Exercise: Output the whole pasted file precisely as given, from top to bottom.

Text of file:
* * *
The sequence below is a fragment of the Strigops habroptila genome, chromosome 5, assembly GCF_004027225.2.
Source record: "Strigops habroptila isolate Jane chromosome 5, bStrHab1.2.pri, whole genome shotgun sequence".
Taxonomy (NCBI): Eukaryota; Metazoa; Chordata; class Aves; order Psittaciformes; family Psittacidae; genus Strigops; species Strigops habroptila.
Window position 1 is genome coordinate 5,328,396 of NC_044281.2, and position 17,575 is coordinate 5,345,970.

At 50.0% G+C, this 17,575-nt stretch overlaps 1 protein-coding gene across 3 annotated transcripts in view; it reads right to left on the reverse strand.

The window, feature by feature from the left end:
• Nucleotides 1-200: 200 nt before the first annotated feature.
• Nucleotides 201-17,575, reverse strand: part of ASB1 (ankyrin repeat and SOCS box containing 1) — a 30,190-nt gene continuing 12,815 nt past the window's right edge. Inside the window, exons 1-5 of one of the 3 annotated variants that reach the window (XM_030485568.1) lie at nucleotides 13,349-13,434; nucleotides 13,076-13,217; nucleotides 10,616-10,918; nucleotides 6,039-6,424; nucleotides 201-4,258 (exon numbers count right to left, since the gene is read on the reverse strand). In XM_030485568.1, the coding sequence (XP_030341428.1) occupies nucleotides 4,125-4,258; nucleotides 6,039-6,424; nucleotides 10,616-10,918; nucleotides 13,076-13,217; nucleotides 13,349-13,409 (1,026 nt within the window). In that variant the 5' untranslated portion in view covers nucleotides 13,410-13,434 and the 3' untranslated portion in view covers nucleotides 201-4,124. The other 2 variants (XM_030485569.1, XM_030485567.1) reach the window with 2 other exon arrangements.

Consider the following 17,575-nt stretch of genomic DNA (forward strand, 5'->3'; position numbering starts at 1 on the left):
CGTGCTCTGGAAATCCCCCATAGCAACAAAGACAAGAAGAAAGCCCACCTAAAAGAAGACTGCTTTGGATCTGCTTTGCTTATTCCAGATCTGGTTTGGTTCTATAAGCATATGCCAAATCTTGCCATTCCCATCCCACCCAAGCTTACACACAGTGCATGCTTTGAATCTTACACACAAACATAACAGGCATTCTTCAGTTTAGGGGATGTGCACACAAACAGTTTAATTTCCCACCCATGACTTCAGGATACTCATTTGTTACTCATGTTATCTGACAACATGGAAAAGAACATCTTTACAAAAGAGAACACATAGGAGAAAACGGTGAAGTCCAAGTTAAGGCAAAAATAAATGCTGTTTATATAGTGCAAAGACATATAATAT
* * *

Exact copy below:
The sequence below is a fragment of the Strigops habroptila genome, chromosome 5, assembly GCF_004027225.2.
Source record: "Strigops habroptila isolate Jane chromosome 5, bStrHab1.2.pri, whole genome shotgun sequence".
Taxonomy (NCBI): Eukaryota; Metazoa; Chordata; class Aves; order Psittaciformes; family Psittacidae; genus Strigops; species Strigops habroptila.
Window position 1 is genome coordinate 5,328,396 of NC_044281.2, and position 17,575 is coordinate 5,345,970.

At 50.0% G+C, this 17,575-nt stretch overlaps 1 protein-coding gene across 3 annotated transcripts in view; it reads right to left on the reverse strand.

The window, feature by feature from the left end:
• Nucleotides 1-200: 200 nt before the first annotated feature.
• Nucleotides 201-17,575, reverse strand: part of ASB1 (ankyrin repeat and SOCS box containing 1) — a 30,190-nt gene continuing 12,815 nt past the window's right edge. Inside the window, exons 1-5 of one of the 3 annotated variants that reach the window (XM_030485568.1) lie at nucleotides 13,349-13,434; nucleotides 13,076-13,217; nucleotides 10,616-10,918; nucleotides 6,039-6,424; nucleotides 201-4,258 (exon numbers count right to left, since the gene is read on the reverse strand). In XM_030485568.1, the coding sequence (XP_030341428.1) occupies nucleotides 4,125-4,258; nucleotides 6,039-6,424; nucleotides 10,616-10,918; nucleotides 13,076-13,217; nucleotides 13,349-13,409 (1,026 nt within the window). In that variant the 5' untranslated portion in view covers nucleotides 13,410-13,434 and the 3' untranslated portion in view covers nucleotides 201-4,124. The other 2 variants (XM_030485569.1, XM_030485567.1) reach the window with 2 other exon arrangements.

Consider the following 17,575-nt stretch of genomic DNA (forward strand, 5'->3'; position numbering starts at 1 on the left):
CGTGCTCTGGAAATCCCCCATAGCAACAAAGACAAGAAGAAAGCCCACCTAAAAGAAGACTGCTTTGGATCTGCTTTGCTTATTCCAGATCTGGTTTGGTTCTATAAGCATATGCCAAATCTTGCCATTCCCATCCCACCCAAGCTTACACACAGTGCATGCTTTGAATCTTACACACAAACATAACAGGCATTCTTCAGTTTAGGGGATGTGCACACAAACAGTTTAATTTCCCACCCATGACTTCAGGATACTCATTTGTTACTCATGTTATCTGACAACATGGAAAAGAACATCTTTACAAAAGAGAACACATAGGAGAAAACGGTGAAGTCCAAGTTAAGGCAAAAATAAATGCTGTTTATATAGTGCAAAGACATATAATAT